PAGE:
“I’ve an idea that Sylvia would manage to avoid a good many of the hardships.”
“Sylvia would never shirk a duty,” George declared firmly.
Edgar refilled his pipe.
“I’ve been thinking about Dick Marston,” he said. “After the way he was generally regarded at home, it was strange to hear that Canadian’s opinions; but I’ve a notion that this country’s a pretty severe touchstone. I mean that the sort of qualities that make one popular in England may not prove of much use here.”
“Dick lost his crop; that accounts for a good deal,” George said shortly.
Edgar, knowing how staunch he was to his friends, changed the subject; and when the light grew dim they went back to the hotel. Breakfasting soon after six the next morning, they took their places in a light, four-wheeled vehicle, for which three persons’ baggage made a rather heavy load, and drove away with the hired man. The grass was wet with dew, the air invigoratingly cool, and for a time the fresh team carried them across the waste at an excellent pace. When he had got used to the frantic jolting, Edgar found the drive exhilarating. Poplar bluffs, little ponds, a lake shining amid tall sedges, belts of darkgreen wheat, went by; and while the horses plunged through tall barley-grass or hauled the vehicle over clods and ruts, the same vast prospect stretched away ahead. It filled the lad with a curious sense of freedom: there was no limit to the prairies—one could go on and on, across still wider stretches beyond the horizon.
By and by, however, they ran in among low sandy hills, dotted with dwarf pines here and there, and the pace slackened. The grass was thin, the wheels sank in deep, loose sand, and the sun was getting unpleasantly hot. For half an hour they drove on; and then the team came to a standstill, necked with spume, at the foot of a short, steep rise. Edgar alighted and found the heat almost insupportable. There was glaring sand all about him, and the breeze which swept the prairie was cut off by the hill in front.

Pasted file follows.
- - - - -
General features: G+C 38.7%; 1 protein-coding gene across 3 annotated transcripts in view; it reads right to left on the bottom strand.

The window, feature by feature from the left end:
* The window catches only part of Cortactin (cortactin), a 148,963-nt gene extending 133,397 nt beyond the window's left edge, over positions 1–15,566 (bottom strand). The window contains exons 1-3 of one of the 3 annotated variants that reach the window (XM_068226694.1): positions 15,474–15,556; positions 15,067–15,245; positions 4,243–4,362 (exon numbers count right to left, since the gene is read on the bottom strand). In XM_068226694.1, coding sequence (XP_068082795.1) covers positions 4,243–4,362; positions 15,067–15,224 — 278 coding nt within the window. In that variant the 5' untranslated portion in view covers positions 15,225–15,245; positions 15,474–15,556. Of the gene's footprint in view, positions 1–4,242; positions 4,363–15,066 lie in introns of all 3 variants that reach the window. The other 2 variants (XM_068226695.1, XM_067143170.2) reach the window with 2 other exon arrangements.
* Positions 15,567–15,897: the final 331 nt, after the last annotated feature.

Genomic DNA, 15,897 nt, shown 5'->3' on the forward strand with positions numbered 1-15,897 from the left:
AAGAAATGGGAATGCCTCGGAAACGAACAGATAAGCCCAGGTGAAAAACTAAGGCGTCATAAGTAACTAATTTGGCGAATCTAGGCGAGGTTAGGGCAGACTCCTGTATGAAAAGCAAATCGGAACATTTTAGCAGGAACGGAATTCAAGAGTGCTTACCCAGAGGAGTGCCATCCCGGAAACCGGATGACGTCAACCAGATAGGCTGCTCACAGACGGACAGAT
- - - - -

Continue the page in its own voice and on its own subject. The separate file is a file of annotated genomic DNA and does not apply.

“You’ll have to help the team,” George told him, as he went to the horses’ heads.
Edgar and the hired man each seized a wheel and endeavored to start the vehicle, while the horses plunged in the slipping sand. They made a few yards, with clouds of grit flying up about them, and afterward came to a stop again. Next they tried pushing; and after several rests they arrived, breathless and gasping, at the crest of the rise. There was a big hollow in front, and on the opposite side a ridge which looked steeper than the last one.
“How much do you think there is of this?” Edgar inquired.
“I can’t say,” George answered. “I know of one belt that runs for forty miles.”
Even walking downhill was laborious, for they sank ankle-deep, but it was very much worse when they faced the ascent. Short as the hill was, it took them some time to climb; and, with the hired man’s assistance, Edgar carried a heavy trunk up the last part of it. Then he sat down.